Team OPP just returned from the Tough Mudder in Whistler. And we killed it!
By this I mean that we all:
* completed the race
* didn’t suffer any type of injury
* all bounced back as quickly as the next day
* shaved up to 50 minutes off last year’s time (way to go girls!)
But what about you?
Have you ever trained for a specific race or event?
Maybe it was a triathlon or a powerlifting competition. You might like to run and entered a 10 k or half marathon.
Whatever the event was there are a number of benefits of putting your name down for an event. Below are the Top 7 Reasons for Entering a Competitive Sporting Event.
#1 – Increased Training Intensity
For most people knowing that they will have to face some type of challenge will help them to dig a little deeper during training and push harder.
For me it was the hill beside the ski jump at Olympic Park in Whistler. Last year this climb destroyed me and I kept reminding myself that this wasn’t going to be a repeat. Every step on the sand-dunes or run around the block with a sandbag was inspired by the thought of last year’s event.
But even if you don’t have a previous experience to draw upon it’s pretty easy to picture your opponent doing a little extra to gain an advantage. And you don’t want them to get ahead or in competition when it matters so you up your game as well.
#2 – End Point in Sight
Which is harder to train indefinitely until a coach says ‘stop’ or to perform a set amount of an exercise, even if it’s a lot, and know you’re done when you get there?
Obviously knowing when you’re done is easier. And when you’re going through a tough phase of training it’s much easier to convince yourself the discomfort only has to last 1 more month, or one more workout or one more set.
Committing to an event gives you an end point in sight and you feel some relief and benefit as you get closer to that date. Having nothing on the calendar can make training feel perpetual and you wonder when it will let up? With a competitive event you know exactly when this is.
#3 – You Get to Test Yourself
Have you ever heard the expression ‘you can’t improve what you don’t measure?’ And more importantly, do you believe this to be true?
I think we all have to agree this is true. And if so than are we getting fitter? Stronger? Faster? Leaner?
What types of improvements are we making? How effective are they?
The best way to find out is to step up to the start line and compete.
#4 – You Find Your Weaklinks
I’m a big believer in addressing your weaklinks in order to improve. For example, if I’m a triathlete I would compare where I finished each leg of the race relative to the other competitors. If I was first out of the water and had the fastest bike but finished 10th overall it should be pretty clear what I need to work on.
Competition and opponents will expose our weaklinks better than any training session ever will. Learn from your weaklinks, put extra attention there and see the difference this makes in your performance.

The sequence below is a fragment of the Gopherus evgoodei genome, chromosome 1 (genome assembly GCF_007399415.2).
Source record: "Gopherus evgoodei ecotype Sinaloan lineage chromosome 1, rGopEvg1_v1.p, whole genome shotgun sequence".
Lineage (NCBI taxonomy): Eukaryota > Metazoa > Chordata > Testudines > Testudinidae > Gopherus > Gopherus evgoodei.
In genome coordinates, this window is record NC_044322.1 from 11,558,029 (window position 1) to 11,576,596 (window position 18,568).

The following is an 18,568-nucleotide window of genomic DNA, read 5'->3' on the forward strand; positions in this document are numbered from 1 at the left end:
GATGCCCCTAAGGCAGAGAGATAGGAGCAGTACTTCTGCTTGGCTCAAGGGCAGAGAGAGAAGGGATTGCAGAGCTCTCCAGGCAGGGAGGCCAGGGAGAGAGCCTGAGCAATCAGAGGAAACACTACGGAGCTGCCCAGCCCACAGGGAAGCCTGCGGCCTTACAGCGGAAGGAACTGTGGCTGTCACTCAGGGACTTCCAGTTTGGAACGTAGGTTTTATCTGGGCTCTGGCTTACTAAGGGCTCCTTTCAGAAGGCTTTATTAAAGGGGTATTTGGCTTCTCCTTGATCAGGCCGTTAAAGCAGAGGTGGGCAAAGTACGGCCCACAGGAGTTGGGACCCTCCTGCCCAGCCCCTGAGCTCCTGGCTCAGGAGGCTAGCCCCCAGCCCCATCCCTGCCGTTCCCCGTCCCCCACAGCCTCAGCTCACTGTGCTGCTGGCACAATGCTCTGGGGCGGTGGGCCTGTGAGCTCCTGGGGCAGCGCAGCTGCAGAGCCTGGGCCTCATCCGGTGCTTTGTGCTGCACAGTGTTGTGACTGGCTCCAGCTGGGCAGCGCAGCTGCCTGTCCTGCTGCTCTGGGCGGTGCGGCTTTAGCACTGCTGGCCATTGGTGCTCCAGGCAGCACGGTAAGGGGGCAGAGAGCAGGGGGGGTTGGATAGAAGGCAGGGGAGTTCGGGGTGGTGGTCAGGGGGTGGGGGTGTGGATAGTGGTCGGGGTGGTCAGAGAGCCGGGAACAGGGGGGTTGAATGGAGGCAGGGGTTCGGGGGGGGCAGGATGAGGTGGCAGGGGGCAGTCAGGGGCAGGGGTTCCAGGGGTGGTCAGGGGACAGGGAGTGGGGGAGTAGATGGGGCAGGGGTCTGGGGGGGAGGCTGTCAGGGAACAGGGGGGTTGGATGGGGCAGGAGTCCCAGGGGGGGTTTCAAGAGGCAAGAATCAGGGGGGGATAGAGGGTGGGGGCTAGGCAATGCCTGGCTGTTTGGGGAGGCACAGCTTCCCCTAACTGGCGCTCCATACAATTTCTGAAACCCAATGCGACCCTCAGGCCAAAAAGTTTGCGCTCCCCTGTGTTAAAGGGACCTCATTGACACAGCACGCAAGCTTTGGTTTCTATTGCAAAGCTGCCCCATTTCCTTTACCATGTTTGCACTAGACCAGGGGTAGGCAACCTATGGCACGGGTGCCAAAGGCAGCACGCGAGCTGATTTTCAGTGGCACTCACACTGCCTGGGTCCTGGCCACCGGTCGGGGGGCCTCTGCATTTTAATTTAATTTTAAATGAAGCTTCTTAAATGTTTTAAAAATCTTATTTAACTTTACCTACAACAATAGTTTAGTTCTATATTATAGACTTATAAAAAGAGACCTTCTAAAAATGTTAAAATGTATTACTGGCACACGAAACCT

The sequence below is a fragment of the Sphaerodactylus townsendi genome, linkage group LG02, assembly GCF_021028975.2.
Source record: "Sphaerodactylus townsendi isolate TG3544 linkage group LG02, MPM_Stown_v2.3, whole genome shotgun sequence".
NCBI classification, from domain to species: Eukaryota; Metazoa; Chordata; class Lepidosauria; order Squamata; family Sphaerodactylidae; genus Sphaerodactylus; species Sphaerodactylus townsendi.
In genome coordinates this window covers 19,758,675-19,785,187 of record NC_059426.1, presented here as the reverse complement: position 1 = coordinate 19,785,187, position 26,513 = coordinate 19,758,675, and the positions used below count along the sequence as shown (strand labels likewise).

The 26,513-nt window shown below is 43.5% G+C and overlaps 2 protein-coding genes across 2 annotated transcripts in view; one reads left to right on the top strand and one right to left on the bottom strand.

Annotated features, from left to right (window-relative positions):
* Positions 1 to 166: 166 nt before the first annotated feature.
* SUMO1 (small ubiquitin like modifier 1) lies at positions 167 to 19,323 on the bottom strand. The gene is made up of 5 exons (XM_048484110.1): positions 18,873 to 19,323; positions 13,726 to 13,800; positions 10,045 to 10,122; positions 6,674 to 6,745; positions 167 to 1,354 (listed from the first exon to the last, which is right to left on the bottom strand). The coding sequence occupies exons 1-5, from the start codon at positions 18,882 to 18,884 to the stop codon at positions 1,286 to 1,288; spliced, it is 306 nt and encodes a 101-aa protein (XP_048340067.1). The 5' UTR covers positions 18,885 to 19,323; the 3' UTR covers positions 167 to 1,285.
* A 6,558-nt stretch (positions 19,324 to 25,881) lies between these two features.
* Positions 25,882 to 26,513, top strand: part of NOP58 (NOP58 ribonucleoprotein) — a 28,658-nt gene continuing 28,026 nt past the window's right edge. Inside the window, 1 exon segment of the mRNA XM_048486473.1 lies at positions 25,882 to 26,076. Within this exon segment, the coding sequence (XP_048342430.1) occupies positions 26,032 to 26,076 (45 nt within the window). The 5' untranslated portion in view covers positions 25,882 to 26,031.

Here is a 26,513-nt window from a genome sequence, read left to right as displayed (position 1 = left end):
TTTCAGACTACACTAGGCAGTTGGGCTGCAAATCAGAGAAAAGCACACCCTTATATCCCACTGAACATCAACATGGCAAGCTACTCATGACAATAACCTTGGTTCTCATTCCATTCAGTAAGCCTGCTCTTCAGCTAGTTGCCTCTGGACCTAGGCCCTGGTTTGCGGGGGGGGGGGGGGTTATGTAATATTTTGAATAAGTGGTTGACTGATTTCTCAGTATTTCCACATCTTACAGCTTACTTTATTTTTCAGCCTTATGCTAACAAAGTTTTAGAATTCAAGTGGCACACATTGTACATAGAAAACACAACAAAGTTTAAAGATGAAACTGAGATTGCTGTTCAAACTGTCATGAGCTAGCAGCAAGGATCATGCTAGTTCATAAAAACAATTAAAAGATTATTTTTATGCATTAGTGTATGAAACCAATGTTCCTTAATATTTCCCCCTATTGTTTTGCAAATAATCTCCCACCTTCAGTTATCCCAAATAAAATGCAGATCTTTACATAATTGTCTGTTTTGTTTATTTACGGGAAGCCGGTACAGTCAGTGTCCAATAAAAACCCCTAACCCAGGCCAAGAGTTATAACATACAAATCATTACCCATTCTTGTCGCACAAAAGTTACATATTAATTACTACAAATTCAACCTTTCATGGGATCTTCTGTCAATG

#5 – Puts You Out of Your Comfort Zone
One of the unique features of a living organism is that it responds to stimuli. And the more frequent and varied the stimuli the better.
In other words you need to get out of your comfort zone to improve. One of the unique features of the Tough Mudder races is that they challenge you physically and mentally as well. Think of how many people have aversions to cold water, tight spaces, fire, heights and you can understand the purposeful selection of the various obstacles during a Tough Mudder. Deadlifting a house won’t help you one bit when you’re in a small tube where you need to go underground, hold your breath under water and crawl to the other side.
#6 – You Get to Taper
Everyone should have programmed rest periods in their training. But many people don’t fully appreciate these when there isn’t a challenge coming up.
And this usually is related to #1 above. If the intensity hasn’t been that great in training than there isn’t the same urgency to unload and reduce the intensity, volume and or frequency of training.
#7 – You Become Part of a Community
Once you have competed in some competitive events you start to recognize some faces. You know the names of the people in your division that you will compete against. And you also have a network of people to call on for a training session.
This is not to say the same couldn’t be done even if you don’t compete. But if you do, and your training partners do as well, you will push each other a little more. And you’re more likely to train when conditions aren’t ideal just because you know the event is coming whether you’re ready or not.
Challenge to You
Here’s what I’d like for each of you. Pick an event. It doesn’t matter what. If you like to lift come out for one of our powerlifting meets. If you want to try a triathlon we’re doing the one in Summerland on Sept 1. And of course you’re always welcome to join us in Whistler next year for Tough Mudder.
Because unless you compete in an event of some type you may be leaving something on the table with regards to your training.